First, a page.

After six months and 31,000 miles, I am finally back in Minnesota. The final game of the trip is still a few hours away, but I have already unpacked Sam and begun to ease back into a somewhat normal life.
I didn’t have much in the way of possessions before the trip, but the boxes I left in storage greeted me menacingly upon my return. ”Open me! Need me!” they screamed. What could those things be? What could I possibly need now that I did not need for half a year?
I am tempted to get rid of it all, but the window to do so is before I open those containers. After I see what’s in them, it will be too late.
On the other hand, I miss using some of the things, like my nice IPS LCD monitor. Clothes, too.
I also had a bunch of clothes in storage, by which I mean I have at least three more pairs of pants and a half dozen shirts. That’s a huge increase from what I had with me on the road. It felt kind of silly, but I was almost overwhelmed with the number of clothing options I had from my recently reacquired wardrobe.
The surprises didn’t stop with my items in storage.
The first thing I did when I got back to Minneapolis — even before I unpacked — was to change Sam’s oil. I like changing oil, not only because it’s really simple, but also because I’m leery of oil-change places.
Unfortunately, I was left with few options other than Jiffy Lube in Greenville, SC when I last had Sam’s oil changed. They charged me an arm and a leg, filled the windshield washer fluid reservoir with water (that then froze in Colorado), and didn’t use the replacement crush washer I had provided for the drain plug. As if that weren’t enough, they left me another surprise: they used the wrong oil filter!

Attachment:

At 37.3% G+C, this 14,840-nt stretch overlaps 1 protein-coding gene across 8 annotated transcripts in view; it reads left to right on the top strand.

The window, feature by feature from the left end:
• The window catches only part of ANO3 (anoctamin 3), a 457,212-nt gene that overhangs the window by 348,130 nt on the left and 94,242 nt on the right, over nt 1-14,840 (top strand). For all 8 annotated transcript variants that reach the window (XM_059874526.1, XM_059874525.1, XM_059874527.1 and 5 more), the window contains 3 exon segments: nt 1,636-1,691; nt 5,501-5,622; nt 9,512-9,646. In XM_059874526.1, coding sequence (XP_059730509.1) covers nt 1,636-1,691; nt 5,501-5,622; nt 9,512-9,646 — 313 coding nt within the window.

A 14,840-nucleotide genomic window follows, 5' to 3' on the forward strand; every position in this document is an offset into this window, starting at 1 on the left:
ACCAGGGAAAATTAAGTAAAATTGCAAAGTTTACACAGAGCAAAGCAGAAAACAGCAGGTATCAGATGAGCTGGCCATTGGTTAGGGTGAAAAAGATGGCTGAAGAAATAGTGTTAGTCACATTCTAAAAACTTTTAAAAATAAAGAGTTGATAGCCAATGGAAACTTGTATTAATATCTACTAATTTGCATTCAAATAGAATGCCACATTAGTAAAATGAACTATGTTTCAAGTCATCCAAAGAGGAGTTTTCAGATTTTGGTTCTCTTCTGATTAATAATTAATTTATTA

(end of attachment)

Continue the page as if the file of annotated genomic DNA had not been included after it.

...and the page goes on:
Poor Sam. Those morons at the Jiffy Lube in Greenville used the filter for a 2.5 l Outback, not a 3.6 l Outback like Sam. That’s a considerably smaller filter.
Fortunately, the outer gasket sizes were similar enough that oil didn’t leak all over the place, but I’m concerned about the reduced filtering capacity. The Jiffy Lube receipt itself shows that they used the wrong filter, so you’d better believe that I’ll pursue that if Sam ever develops any oil-related engine maladies.
I amassed a huge collection of other receipts, too.
There was a time when I had grand plans of itemizing every trip expense. Ha. Here’s a coarse breakdown:
- Nights in hotels/B&Bs: 115
- Nights camping in tents: 15
- Nights camping in cars: 1
- Nights in hostels: 8
- Nights surfing couches: 40
- Nights on red-eyes: 2
- Highest hotel cost per night (inc. tax): $120 (Whitehorse, YT)
- Lowest hotel cost per night (inc. tax): $40 (Las Vegas, NV)
- Gallons of gas burned: 1,215
- Highest price paid for gas: CDN$1.459/litre = US$5.70/gal in July 2011 (on the Alaska Highway in the Yukon Territory)
- Lowest price paid for gas: US$2.979/gal in December 2011 (in Houston, TX)
And in aggregate:
- Cost of lodging: $7,900
- Cost of gas: $3,800
- Cost of car maintenance: $1,000
- Cost of food: $1,800
- Other direct trip expenses (e.g., plane tickets, gear): $4,000
- Other fixed costs during trip: $14,000
That doesn’t include the biggest “expense,” opportunity cost. I didn’t work much over those six months I was on the road, so the trip “cost” me half a year’s income.
Overall, was it worth it? Without hesitation, I say: YES.